(photo credit:Moti Ben Tzur)
Despite being a $1.3 trillion global industry, only 14 percent of fashion commerce happens online. But recent developments in the world of high fashion point to new trends on the horizon. There’s been a significant rise in the number of fashion tech companies being founded and receiving venture capital investment, and this trend has found its way to the Startup Nation, where Israeli entrepreneurs are taking their signature tech savvy and applying it to the world of fashion.
Started in 2011, Mipso is the brainchild of celebrated Israeli stylist Orly Shay and serial entrepreneur Menny Shalom. After a long career in fashion, retailing and styling, Orly had created a rigorous system for deciding what styles worked best for which body shapes, a matching system she had got down to a science. During a course she was giving at elite Israeli design institute Shenkar, her ideas caught the attention of Menny Shalom, a serial entrepreneur seeking the inspiration for his next endeavor.
But bridging the gap between the fashion beauty and the tech geek isn’t easy, and the two worlds often seem – well, worlds apart. It’s difficult to think of data, analytics and algorithms as anything connected to the thrill of a new purchase, or the visceral enjoyment of trying on a must-have outfit. Fashion is about more than selling products, it’s as much about buying an image or idea of oneself as it is about purchasing a piece of fabric cut into a specific pattern. Technology has struggled to mimic the highly personal, subjective experience of entering a store, picking out a piece of clothing and trying it on to get an immediate sense of how it looks and feels – through a mobile, tablet or computer screen.
That’s why so many of the successful fashion-tech startups have brought insiders from the fashion world in at management level, since their perspective on what makes fashion consumers tick is indispensable to developing technologies that will speak to those consumers effectively.
At Mipso, Orly’s years in the fashion industry gave her an invaluable insight on the psychology underlying how people shop and why they choose certain styles, a fashion acumen which could be leveraged to develop a technology that would address the pain points in apparel sales.
"It clicked for me immediately," says Shalom. "Orly possessed the rare ability to help any person find the perfect outfit. If we could find a way to automate her expertise, the benefits to customers around the world could be immense. Mipso is our attempt to give any shopper their own personal styling advisor."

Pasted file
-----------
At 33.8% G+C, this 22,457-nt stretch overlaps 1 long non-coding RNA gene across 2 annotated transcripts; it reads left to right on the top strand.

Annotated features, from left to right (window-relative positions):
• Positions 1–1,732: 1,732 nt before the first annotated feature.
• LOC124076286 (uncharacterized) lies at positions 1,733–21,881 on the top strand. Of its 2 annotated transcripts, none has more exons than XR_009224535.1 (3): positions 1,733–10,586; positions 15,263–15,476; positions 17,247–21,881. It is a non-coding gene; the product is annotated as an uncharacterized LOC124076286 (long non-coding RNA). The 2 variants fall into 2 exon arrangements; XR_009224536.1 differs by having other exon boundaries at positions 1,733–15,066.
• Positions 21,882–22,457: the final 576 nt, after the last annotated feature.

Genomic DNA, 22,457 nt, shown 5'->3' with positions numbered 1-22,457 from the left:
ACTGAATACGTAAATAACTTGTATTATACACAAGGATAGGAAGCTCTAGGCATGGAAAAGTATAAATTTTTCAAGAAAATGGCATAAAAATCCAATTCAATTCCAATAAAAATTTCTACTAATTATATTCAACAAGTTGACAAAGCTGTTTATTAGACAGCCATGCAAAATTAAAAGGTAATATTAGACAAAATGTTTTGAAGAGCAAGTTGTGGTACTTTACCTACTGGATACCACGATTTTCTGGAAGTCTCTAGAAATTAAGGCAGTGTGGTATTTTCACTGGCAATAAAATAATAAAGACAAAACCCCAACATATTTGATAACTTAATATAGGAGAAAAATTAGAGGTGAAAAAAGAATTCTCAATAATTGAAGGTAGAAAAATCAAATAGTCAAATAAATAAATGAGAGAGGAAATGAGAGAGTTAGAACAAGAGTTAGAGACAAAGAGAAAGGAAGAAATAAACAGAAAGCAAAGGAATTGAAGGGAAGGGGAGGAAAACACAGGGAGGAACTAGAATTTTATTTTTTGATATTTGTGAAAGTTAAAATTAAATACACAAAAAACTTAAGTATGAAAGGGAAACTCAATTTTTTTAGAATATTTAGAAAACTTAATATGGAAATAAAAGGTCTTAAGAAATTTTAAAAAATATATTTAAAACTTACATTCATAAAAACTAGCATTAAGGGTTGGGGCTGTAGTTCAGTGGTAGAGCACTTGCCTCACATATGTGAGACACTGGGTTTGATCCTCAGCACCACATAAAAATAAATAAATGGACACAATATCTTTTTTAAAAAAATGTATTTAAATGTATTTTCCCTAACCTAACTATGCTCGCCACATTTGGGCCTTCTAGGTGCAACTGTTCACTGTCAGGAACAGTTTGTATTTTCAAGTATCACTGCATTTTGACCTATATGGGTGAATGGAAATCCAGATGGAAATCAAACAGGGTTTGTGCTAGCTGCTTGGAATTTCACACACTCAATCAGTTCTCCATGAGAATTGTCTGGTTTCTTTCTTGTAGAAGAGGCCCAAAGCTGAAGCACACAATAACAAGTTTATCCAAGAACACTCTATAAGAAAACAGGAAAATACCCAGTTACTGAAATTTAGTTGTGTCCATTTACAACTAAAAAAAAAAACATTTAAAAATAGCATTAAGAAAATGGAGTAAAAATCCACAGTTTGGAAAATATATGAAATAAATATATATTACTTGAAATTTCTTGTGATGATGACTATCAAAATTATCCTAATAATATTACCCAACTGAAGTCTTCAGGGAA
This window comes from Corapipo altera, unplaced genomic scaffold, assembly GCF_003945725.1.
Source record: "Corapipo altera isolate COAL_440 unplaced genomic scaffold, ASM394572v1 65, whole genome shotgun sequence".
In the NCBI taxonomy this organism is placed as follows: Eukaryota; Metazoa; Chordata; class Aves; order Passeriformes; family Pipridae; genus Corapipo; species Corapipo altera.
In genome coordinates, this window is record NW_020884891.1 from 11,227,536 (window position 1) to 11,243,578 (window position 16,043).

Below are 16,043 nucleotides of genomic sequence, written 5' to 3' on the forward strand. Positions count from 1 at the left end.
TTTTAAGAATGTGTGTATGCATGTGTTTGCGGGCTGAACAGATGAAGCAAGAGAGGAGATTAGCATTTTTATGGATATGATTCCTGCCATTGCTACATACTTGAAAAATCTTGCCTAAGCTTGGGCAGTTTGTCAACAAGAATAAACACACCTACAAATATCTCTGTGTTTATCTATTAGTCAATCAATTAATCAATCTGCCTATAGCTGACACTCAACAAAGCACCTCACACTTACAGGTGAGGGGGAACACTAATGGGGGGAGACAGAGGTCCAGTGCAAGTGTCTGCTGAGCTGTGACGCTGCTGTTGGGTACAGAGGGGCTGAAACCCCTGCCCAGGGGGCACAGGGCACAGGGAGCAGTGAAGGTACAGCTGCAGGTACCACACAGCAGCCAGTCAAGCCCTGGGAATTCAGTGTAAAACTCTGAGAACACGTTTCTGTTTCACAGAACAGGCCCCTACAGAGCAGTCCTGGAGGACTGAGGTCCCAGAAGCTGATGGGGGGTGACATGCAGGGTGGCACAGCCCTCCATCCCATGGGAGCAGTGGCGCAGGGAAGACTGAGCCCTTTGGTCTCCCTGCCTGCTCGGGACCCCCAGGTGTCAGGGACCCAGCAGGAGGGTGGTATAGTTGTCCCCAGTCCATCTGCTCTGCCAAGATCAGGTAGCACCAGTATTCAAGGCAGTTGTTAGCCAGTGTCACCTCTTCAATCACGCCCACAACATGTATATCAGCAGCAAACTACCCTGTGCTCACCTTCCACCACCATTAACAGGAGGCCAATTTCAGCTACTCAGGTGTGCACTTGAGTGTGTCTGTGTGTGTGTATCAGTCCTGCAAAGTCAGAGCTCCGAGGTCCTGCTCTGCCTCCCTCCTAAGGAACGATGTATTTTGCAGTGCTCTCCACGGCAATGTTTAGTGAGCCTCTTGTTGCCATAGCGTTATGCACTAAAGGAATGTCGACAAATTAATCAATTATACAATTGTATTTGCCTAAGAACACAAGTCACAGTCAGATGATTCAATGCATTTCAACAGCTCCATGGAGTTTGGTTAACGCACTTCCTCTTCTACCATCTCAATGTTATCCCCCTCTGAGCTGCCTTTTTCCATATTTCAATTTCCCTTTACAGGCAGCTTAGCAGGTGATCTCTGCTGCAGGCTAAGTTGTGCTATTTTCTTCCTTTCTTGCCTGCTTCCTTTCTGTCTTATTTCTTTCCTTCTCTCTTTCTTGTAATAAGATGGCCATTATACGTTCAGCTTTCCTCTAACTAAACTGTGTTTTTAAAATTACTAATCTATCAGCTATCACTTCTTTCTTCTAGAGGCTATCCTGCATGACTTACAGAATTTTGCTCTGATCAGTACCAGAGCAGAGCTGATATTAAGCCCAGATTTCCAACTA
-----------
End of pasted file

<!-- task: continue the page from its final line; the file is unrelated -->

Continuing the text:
After several meetings, Shay and Shalom were convinced that they had landed on an amazing concept, blending the creativity of a fashionista with the technological prowess Israeli entrepreneurs are celebrated for. Beginning with just two measurements, or even a webcam photo, Mipso’s cutting-edge technology matches each individual shopper’s body with the digital specs of any given garment to generate an accurate prediction for size and fit. Once they have implemented the technology, the retailers Mipso partners with – who range from designer brands to boutiques and department stores – are able to graphically show their shoppers how clothing will fit them.
“Everybody and every body is different,” says Shay. “In a store, brands can ensure they cater to each shopper’s individual body shape, size and style, but a brand can’t provide the same service online.”
An even bigger problem is the fact that sizing systems and fit differ from brand to brand and retailer to retailer, making industry-wide standardization impossible.
“We are all familiar with needing to buy different sizes in different stores, even though we’re dressing the exact same body,” continues Shay. “What Mipso does is make your unique body shape the standard for size, so that no matter where you shop – online or even off – you will be able to buy effectively, confident of getting the perfect fit.”
In fact, it’s primarily this sizing issue that has held back fashion e-commerce, with 70% of people claiming they don’t buy clothes online because of uncertainties about size. Those that do often buy in multiple sizes, relying on free returns to make this work. But these returns cost the retailer an average of $30-35 per item, making a serious dent in their profits and leaving fashion lagging behind in global e-commerce.
With such a small proportion of apparel sales made over the Internet, fashion e-commerce represents a lucrative market ripe for the picking, and Mipso is not alone in combining the best in Israeli high-tech talent with the fashion world. Israeli startup WiShi crowdsources your style, bringing social media and fashion together so that your community accesses your closet to help you dress with style. Fashion gaming company Fashioholic takes a different approach, using a die-hard tech background at IBM to develop games that keep consumers engaged while simultaneously viewing the fashion merchandise of companies they partner with.
Whether it’s fashion gaming, crowdsourced closets or a miracle solution to virtually try on clothes from the comfort of your own home, the convergence of fashion and technology promises a more effective and enjoyable shopping experience for the consumer and a highly-profitable market for innovative companies.
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